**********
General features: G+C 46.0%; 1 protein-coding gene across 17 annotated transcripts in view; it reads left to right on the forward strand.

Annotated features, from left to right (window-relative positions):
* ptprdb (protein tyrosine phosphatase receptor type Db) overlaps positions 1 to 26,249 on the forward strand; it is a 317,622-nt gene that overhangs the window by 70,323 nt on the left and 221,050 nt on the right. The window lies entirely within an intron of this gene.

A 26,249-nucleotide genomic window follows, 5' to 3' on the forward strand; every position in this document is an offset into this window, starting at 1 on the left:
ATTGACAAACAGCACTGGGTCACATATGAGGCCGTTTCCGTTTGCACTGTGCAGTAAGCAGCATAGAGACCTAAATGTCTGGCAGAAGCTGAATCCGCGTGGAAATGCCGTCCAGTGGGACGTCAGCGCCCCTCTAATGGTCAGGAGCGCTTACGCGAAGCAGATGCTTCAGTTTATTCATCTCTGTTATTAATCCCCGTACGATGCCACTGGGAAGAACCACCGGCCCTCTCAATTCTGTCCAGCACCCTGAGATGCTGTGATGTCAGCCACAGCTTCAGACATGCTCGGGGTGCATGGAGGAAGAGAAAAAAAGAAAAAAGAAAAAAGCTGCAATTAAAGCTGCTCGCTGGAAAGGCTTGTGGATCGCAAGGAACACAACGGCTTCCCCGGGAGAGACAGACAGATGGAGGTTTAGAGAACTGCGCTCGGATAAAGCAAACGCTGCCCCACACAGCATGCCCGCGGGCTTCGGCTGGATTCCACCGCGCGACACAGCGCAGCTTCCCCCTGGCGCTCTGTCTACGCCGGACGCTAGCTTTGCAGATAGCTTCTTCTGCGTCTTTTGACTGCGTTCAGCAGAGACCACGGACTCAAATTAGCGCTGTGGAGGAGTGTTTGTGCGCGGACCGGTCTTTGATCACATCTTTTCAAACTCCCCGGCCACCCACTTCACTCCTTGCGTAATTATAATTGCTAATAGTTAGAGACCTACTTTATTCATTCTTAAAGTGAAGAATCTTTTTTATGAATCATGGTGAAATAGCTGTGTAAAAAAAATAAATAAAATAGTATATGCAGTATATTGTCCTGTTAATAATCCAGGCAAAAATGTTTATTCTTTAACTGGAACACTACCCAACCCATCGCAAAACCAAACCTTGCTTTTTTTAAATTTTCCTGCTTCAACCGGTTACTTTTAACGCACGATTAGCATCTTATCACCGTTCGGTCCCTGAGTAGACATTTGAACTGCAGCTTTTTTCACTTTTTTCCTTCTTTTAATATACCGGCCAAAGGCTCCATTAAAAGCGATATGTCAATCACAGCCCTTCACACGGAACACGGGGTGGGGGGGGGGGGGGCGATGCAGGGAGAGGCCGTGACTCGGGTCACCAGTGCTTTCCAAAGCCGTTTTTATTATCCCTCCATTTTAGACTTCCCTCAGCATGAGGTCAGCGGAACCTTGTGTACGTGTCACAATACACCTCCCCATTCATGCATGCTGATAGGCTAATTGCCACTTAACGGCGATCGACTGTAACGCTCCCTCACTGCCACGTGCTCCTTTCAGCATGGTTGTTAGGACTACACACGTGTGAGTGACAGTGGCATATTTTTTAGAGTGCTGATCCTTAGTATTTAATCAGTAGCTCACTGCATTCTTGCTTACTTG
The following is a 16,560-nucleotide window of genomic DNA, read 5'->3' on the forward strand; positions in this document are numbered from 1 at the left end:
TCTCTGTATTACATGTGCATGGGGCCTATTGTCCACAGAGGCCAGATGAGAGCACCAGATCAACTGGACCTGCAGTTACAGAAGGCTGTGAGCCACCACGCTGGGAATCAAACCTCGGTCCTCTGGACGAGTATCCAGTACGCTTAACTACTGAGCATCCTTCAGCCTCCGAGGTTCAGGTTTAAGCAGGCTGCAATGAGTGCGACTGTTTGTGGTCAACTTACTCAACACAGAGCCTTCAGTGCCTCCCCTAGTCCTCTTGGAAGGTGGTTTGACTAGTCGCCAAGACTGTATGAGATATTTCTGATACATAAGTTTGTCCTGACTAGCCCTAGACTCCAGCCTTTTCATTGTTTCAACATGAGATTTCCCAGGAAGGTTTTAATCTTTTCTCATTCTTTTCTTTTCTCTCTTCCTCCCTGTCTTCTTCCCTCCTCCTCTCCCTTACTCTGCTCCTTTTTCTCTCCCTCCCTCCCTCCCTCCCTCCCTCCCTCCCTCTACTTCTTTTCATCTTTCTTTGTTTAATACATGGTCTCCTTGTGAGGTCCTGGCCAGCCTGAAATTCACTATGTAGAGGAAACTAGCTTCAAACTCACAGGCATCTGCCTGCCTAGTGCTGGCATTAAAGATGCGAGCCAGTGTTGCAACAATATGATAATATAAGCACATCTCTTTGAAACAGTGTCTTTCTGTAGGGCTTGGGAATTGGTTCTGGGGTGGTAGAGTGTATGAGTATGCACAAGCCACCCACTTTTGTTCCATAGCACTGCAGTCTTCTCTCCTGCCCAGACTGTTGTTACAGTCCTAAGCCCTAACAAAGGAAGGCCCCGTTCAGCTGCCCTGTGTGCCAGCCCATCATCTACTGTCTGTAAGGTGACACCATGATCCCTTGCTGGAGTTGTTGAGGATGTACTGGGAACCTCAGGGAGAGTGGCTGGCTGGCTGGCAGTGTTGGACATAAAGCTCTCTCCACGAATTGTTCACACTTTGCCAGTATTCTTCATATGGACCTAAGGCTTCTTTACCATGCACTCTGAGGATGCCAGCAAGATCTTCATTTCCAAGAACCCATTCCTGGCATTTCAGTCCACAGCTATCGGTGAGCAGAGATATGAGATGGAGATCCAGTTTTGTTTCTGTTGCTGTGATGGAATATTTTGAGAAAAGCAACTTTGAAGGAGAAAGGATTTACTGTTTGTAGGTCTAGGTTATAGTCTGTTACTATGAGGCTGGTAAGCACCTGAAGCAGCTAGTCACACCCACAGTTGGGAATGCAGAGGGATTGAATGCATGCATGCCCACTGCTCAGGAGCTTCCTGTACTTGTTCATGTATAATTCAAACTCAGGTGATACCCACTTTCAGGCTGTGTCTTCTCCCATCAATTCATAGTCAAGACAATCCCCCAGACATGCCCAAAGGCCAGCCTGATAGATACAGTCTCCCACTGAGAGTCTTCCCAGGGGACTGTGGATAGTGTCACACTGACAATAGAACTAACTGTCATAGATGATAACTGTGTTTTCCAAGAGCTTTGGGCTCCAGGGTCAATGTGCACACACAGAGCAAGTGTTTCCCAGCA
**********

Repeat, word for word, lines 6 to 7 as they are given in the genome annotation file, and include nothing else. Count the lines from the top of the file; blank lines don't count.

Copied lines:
The following is a 16,560-nucleotide window of genomic DNA, read 5'->3' on the forward strand; positions in this document are numbered from 1 at the left end:
TCTCTGTATTACATGTGCATGGGGCCTATTGTCCACAGAGGCCAGATGAGAGCACCAGATCAACTGGACCTGCAGTTACAGAAGGCTGTGAGCCACCACGCTGGGAATCAAACCTCGGTCCTCTGGACGAGTATCCAGTACGCTTAACTACTGAGCATCCTTCAGCCTCCGAGGTTCAGGTTTAAGCAGGCTGCAATGAGTGCGACTGTTTGTGGTCAACTTACTCAACACAGAGCCTTCAGTGCCTCCCCTAGTCCTCTTGGAAGGTGGTTTGACTAGTCGCCAAGACTGTATGAGATATTTCTGATACATAAGTTTGTCCTGACTAGCCCTAGACTCCAGCCTTTTCATTGTTTCAACATGAGATTTCCCAGGAAGGTTTTAATCTTTTCTCATTCTTTTCTTTTCTCTCTTCCTCCCTGTCTTCTTCCCTCCTCCTCTCCCTTACTCTGCTCCTTTTTCTCTCCCTCCCTCCCTCCCTCCCTCCCTCCCTCCCTCTACTTCTTTTCATCTTTCTTTGTTTAATACATGGTCTCCTTGTGAGGTCCTGGCCAGCCTGAAATTCACTATGTAGAGGAAACTAGCTTCAAACTCACAGGCATCTGCCTGCCTAGTGCTGGCATTAAAGATGCGAGCCAGTGTTGCAACAATATGATAATATAAGCACATCTCTTTGAAACAGTGTCTTTCTGTAGGGCTTGGGAATTGGTTCTGGGGTGGTAGAGTGTATGAGTATGCACAAGCCACCCACTTTTGTTCCATAGCACTGCAGTCTTCTCTCCTGCCCAGACTGTTGTTACAGTCCTAAGCCCTAACAAAGGAAGGCCCCGTTCAGCTGCCCTGTGTGCCAGCCCATCATCTACTGTCTGTAAGGTGACACCATGATCCCTTGCTGGAGTTGTTGAGGATGTACTGGGAACCTCAGGGAGAGTGGCTGGCTGGCTGGCAGTGTTGGACATAAAGCTCTCTCCACGAATTGTTCACACTTTGCCAGTATTCTTCATATGGACCTAAGGCTTCTTTACCATGCACTCTGAGGATGCCAGCAAGATCTTCATTTCCAAGAACCCATTCCTGGCATTTCAGTCCACAGCTATCGGTGAGCAGAGATATGAGATGGAGATCCAGTTTTGTTTCTGTTGCTGTGATGGAATATTTTGAGAAAAGCAACTTTGAAGGAGAAAGGATTTACTGTTTGTAGGTCTAGGTTATAGTCTGTTACTATGAGGCTGGTAAGCACCTGAAGCAGCTAGTCACACCCACAGTTGGGAATGCAGAGGGATTGAATGCATGCATGCCCACTGCTCAGGAGCTTCCTGTACTTGTTCATGTATAATTCAAACTCAGGTGATACCCACTTTCAGGCTGTGTCTTCTCCCATCAATTCATAGTCAAGACAATCCCCCAGACATGCCCAAAGGCCAGCCTGATAGATACAGTCTCCCACTGAGAGTCTTCCCAGGGGACTGTGGATAGTGTCACACTGACAATAGAACTAACTGTCATAGATGATAACTGTGTTTTCCAAGAGCTTTGGGCTCCAGGGTCAATGTGCACACACAGAGCAAGTGTTTCCCAGCA